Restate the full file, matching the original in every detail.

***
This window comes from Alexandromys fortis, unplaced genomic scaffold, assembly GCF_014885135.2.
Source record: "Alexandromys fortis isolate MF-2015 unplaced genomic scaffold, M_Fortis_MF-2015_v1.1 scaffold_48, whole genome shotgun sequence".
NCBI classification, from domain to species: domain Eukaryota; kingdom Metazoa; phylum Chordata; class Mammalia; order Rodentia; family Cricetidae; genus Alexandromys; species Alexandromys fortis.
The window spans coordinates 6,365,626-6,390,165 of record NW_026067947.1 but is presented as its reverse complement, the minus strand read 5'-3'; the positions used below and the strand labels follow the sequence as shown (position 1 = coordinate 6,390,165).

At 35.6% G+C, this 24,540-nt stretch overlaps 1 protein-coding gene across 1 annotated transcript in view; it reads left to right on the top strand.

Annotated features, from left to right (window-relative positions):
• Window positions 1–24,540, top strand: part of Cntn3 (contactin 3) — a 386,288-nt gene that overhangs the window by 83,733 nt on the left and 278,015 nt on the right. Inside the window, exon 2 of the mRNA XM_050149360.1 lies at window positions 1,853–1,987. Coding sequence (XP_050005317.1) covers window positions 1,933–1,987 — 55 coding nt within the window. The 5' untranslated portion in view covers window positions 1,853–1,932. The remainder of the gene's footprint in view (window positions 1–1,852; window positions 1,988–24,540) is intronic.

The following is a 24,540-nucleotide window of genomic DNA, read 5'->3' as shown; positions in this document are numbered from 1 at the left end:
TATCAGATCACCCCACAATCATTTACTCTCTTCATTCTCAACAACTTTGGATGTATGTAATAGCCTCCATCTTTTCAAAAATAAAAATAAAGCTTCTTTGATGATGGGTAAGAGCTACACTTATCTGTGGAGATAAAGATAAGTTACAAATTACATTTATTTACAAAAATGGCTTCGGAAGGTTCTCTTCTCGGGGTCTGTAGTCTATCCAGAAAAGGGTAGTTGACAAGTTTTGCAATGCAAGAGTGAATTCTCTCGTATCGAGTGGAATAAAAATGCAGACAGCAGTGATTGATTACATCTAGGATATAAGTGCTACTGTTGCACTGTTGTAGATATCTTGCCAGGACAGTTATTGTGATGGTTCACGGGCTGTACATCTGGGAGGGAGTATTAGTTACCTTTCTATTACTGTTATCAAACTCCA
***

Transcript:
This window comes from Alexandromys fortis, unplaced genomic scaffold, assembly GCF_014885135.2.
Source record: "Alexandromys fortis isolate MF-2015 unplaced genomic scaffold, M_Fortis_MF-2015_v1.1 scaffold_48, whole genome shotgun sequence".
NCBI classification, from domain to species: domain Eukaryota; kingdom Metazoa; phylum Chordata; class Mammalia; order Rodentia; family Cricetidae; genus Alexandromys; species Alexandromys fortis.
The window spans coordinates 6,365,626-6,390,165 of record NW_026067947.1 but is presented as its reverse complement, the minus strand read 5'-3'; the positions used below and the strand labels follow the sequence as shown (position 1 = coordinate 6,390,165).

At 35.6% G+C, this 24,540-nt stretch overlaps 1 protein-coding gene across 1 annotated transcript in view; it reads left to right on the top strand.

Annotated features, from left to right (window-relative positions):
• Window positions 1–24,540, top strand: part of Cntn3 (contactin 3) — a 386,288-nt gene that overhangs the window by 83,733 nt on the left and 278,015 nt on the right. Inside the window, exon 2 of the mRNA XM_050149360.1 lies at window positions 1,853–1,987. Coding sequence (XP_050005317.1) covers window positions 1,933–1,987 — 55 coding nt within the window. The 5' untranslated portion in view covers window positions 1,853–1,932. The remainder of the gene's footprint in view (window positions 1–1,852; window positions 1,988–24,540) is intronic.

The following is a 24,540-nucleotide window of genomic DNA, read 5'->3' as shown; positions in this document are numbered from 1 at the left end:
TATCAGATCACCCCACAATCATTTACTCTCTTCATTCTCAACAACTTTGGATGTATGTAATAGCCTCCATCTTTTCAAAAATAAAAATAAAGCTTCTTTGATGATGGGTAAGAGCTACACTTATCTGTGGAGATAAAGATAAGTTACAAATTACATTTATTTACAAAAATGGCTTCGGAAGGTTCTCTTCTCGGGGTCTGTAGTCTATCCAGAAAAGGGTAGTTGACAAGTTTTGCAATGCAAGAGTGAATTCTCTCGTATCGAGTGGAATAAAAATGCAGACAGCAGTGATTGATTACATCTAGGATATAAGTGCTACTGTTGCACTGTTGTAGATATCTTGCCAGGACAGTTATTGTGATGGTTCACGGGCTGTACATCTGGGAGGGAGTATTAGTTACCTTTCTATTACTGTTATCAAACTCCA